WEST LAFAYETTE — For the threat of meteor strikes large or small, early detection is key, and evacuation may be the only defense needed within the next 1,000 years, according to an asteroid impact expert.
The best investment in asteroid defense is not in weapons to deflect them, but in telescopes and surveys to find them, said H. Jay Melosh, co-author of the 2010 National Research Council report "Defending Planet Earth" that explored the feasibility of detecting all Earth-crossing asteroids greater than 140 meters in diameter and ways to mitigate their hazard.
"At this point we've found more than 90 percent of the large, civilization-ending asteroids that cross the Earth's orbit and none are threatening us, which lets us breathe a little easier for the next 1,000 years or so; but there are limits to this search," said Melosh, a professor of earth, atmospheric and planetary sciences and physics at Purdue University.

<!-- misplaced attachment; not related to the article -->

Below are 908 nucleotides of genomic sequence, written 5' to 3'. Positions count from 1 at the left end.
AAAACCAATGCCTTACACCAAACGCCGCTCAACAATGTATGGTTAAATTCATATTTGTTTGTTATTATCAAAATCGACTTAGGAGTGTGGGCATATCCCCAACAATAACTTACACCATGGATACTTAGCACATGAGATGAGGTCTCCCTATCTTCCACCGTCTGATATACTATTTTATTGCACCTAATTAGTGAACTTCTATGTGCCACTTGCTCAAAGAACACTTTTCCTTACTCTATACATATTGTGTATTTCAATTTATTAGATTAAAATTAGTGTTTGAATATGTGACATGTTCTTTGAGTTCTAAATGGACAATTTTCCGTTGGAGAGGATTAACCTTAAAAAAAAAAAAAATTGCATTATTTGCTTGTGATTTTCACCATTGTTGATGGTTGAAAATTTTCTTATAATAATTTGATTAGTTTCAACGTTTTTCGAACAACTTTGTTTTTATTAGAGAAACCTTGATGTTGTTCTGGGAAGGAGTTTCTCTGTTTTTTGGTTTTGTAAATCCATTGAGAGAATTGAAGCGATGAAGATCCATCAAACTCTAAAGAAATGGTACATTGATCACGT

"We need to invest in telescopes that can find asteroids on Earth's sunward side, our current blindspot, and in programs to find and track the smaller asteroids, which are less devastating but far more likely to strike us."
Strikes along the lines of the Chelyabinsk meteor, which hit Russia in February, are of the greatest concern for the time being, he said.
"If we could have detected the Chelyabinsk asteroid and had tools in place to quickly assess the impact scenario, an evacuation of the area would have prevented many injuries," Melosh said. "Much like we do for hurricanes, the best option is often to get people out of harm's way and prepare for the impact."
Melosh is currently working to refine an asteroid impacts effects calculator he developed so that it could be used in such situations. The calculator, "Impact: Earth!" estimates the damage that an asteroid strike would cause if it hit the Earth.